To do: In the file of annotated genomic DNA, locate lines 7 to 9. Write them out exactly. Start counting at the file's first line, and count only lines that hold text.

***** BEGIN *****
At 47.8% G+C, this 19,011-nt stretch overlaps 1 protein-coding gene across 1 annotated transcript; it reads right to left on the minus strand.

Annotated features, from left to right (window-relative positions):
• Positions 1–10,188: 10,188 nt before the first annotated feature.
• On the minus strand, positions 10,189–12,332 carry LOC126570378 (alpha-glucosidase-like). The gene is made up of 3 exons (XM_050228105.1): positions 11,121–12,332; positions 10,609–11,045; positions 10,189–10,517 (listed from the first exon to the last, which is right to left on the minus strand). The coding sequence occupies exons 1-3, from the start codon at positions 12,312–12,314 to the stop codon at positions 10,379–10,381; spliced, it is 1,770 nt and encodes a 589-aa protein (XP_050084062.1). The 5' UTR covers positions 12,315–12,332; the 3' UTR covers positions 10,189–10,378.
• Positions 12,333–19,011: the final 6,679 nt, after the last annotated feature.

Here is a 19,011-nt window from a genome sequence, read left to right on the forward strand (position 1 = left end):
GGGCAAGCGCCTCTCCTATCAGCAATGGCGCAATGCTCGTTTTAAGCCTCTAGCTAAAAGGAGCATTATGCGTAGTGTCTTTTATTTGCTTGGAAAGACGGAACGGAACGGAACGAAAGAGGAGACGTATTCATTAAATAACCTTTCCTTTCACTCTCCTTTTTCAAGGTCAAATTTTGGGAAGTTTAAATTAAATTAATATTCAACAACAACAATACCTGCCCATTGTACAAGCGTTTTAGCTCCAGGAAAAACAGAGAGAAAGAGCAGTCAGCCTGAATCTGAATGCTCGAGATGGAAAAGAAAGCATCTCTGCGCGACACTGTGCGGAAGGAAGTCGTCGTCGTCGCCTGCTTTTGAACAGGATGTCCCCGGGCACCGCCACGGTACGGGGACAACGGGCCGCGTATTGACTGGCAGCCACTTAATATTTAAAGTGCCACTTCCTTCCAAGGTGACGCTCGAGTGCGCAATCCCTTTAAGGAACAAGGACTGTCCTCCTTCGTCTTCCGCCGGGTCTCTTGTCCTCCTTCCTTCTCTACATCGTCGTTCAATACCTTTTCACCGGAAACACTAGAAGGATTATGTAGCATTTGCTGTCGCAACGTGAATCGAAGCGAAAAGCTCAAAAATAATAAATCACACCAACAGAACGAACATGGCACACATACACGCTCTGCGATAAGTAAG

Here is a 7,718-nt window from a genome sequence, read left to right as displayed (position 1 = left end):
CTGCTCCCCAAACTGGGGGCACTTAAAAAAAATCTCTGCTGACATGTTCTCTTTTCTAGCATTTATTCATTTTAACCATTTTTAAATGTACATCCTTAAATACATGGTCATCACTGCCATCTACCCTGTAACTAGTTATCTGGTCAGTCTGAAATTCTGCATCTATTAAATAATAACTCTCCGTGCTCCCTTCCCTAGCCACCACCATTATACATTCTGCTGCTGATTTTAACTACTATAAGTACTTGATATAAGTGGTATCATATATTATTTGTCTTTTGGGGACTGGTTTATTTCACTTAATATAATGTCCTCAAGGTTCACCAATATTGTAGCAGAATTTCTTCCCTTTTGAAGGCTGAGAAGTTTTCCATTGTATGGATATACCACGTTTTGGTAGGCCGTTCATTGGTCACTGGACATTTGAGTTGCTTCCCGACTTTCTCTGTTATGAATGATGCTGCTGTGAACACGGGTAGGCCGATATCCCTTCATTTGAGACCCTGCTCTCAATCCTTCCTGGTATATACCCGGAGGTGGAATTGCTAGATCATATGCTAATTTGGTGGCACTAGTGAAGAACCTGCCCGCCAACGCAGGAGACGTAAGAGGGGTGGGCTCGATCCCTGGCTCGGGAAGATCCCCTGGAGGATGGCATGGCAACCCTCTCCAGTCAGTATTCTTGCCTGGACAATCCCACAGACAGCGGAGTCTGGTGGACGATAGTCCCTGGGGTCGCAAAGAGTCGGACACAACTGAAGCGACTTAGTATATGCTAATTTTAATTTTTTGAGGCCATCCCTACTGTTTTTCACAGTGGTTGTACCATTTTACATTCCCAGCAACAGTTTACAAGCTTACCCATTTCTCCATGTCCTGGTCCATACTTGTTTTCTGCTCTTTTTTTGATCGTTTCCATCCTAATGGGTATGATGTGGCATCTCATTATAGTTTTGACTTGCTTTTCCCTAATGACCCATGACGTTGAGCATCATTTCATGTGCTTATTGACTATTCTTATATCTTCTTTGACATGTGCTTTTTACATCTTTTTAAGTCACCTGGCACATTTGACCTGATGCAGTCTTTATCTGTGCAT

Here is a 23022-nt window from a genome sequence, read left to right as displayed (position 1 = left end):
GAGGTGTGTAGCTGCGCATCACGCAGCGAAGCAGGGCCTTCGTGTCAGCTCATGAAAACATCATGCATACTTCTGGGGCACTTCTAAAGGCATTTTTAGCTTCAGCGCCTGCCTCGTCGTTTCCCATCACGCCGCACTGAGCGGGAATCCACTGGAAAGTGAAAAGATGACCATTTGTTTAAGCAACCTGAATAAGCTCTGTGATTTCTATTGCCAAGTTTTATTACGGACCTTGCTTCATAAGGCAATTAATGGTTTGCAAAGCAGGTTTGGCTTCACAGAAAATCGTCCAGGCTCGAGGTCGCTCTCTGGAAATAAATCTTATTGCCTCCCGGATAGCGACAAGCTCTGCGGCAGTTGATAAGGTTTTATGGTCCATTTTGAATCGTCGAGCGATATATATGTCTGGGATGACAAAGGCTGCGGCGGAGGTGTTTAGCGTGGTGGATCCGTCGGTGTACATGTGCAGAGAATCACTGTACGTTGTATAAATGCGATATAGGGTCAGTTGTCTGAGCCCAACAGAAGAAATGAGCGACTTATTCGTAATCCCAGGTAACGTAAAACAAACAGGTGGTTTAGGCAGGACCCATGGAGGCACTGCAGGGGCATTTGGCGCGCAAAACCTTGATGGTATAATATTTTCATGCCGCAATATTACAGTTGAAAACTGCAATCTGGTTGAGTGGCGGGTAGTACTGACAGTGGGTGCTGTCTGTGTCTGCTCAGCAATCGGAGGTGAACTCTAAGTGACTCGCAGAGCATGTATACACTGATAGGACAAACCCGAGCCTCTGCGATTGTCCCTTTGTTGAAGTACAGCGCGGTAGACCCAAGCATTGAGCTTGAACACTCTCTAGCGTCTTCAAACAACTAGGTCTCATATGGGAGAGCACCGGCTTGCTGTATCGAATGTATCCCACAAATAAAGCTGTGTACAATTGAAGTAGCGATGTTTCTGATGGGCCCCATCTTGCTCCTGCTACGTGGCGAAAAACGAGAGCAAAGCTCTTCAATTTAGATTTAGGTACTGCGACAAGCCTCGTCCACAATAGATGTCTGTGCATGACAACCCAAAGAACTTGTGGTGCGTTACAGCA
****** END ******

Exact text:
GGGCAAGCGCCTCTCCTATCAGCAATGGCGCAATGCTCGTTTTAAGCCTCTAGCTAAAAGGAGCATTATGCGTAGTGTCTTTTATTTGCTTGGAAAGACGGAACGGAACGGAACGAAAGAGGAGACGTATTCATTAAATAACCTTTCCTTTCACTCTCCTTTTTCAAGGTCAAATTTTGGGAAGTTTAAATTAAATTAATATTCAACAACAACAATACCTGCCCATTGTACAAGCGTTTTAGCTCCAGGAAAAACAGAGAGAAAGAGCAGTCAGCCTGAATCTGAATGCTCGAGATGGAAAAGAAAGCATCTCTGCGCGACACTGTGCGGAAGGAAGTCGTCGTCGTCGCCTGCTTTTGAACAGGATGTCCCCGGGCACCGCCACGGTACGGGGACAACGGGCCGCGTATTGACTGGCAGCCACTTAATATTTAAAGTGCCACTTCCTTCCAAGGTGACGCTCGAGTGCGCAATCCCTTTAAGGAACAAGGACTGTCCTCCTTCGTCTTCCGCCGGGTCTCTTGTCCTCCTTCCTTCTCTACATCGTCGTTCAATACCTTTTCACCGGAAACACTAGAAGGATTATGTAGCATTTGCTGTCGCAACGTGAATCGAAGCGAAAAGCTCAAAAATAATAAATCACACCAACAGAACGAACATGGCACACATACACGCTCTGCGATAAGTAAG

Here is a 7,718-nt window from a genome sequence, read left to right as displayed (position 1 = left end):
CTGCTCCCCAAACTGGGGGCACTTAAAAAAAATCTCTGCTGACATGTTCTCTTTTCTAGCATTTATTCATTTTAACCATTTTTAAATGTACATCCTTAAATACATGGTCATCACTGCCATCTACCCTGTAACTAGTTATCTGGTCAGTCTGAAATTCTGCATCTATTAAATAATAACTCTCCGTGCTCCCTTCCCTAGCCACCACCATTATACATTCTGCTGCTGATTTTAACTACTATAAGTACTTGATATAAGTGGTATCATATATTATTTGTCTTTTGGGGACTGGTTTATTTCACTTAATATAATGTCCTCAAGGTTCACCAATATTGTAGCAGAATTTCTTCCCTTTTGAAGGCTGAGAAGTTTTCCATTGTATGGATATACCACGTTTTGGTAGGCCGTTCATTGGTCACTGGACATTTGAGTTGCTTCCCGACTTTCTCTGTTATGAATGATGCTGCTGTGAACACGGGTAGGCCGATATCCCTTCATTTGAGACCCTGCTCTCAATCCTTCCTGGTATATACCCGGAGGTGGAATTGCTAGATCATATGCTAATTTGGTGGCACTAGTGAAGAACCTGCCCGCCAACGCAGGAGACGTAAGAGGGGTGGGCTCGATCCCTGGCTCGGGAAGATCCCCTGGAGGATGGCATGGCAACCCTCTCCAGTCAGTATTCTTGCCTGGACAATCCCACAGACAGCGGAGTCTGGTGGACGATAGTCCCTGGGGTCGCAAAGAGTCGGACACAACTGAAGCGACTTAGTATATGCTAATTTTAATTTTTTGAGGCCATCCCTACTGTTTTTCACAGTGGTTGTACCATTTTACATTCCCAGCAACAGTTTACAAGCTTACCCATTTCTCCATGTCCTGGTCCATACTTGTTTTCTGCTCTTTTTTTGATCGTTTCCATCCTAATGGGTATGATGTGGCATCTCATTATAGTTTTGACTTGCTTTTCCCTAATGACCCATGACGTTGAGCATCATTTCATGTGCTTATTGACTATTCTTATATCTTCTTTGACATGTGCTTTTTACATCTTTTTAAGTCACCTGGCACATTTGACCTGATGCAGTCTTTATCTGTGCAT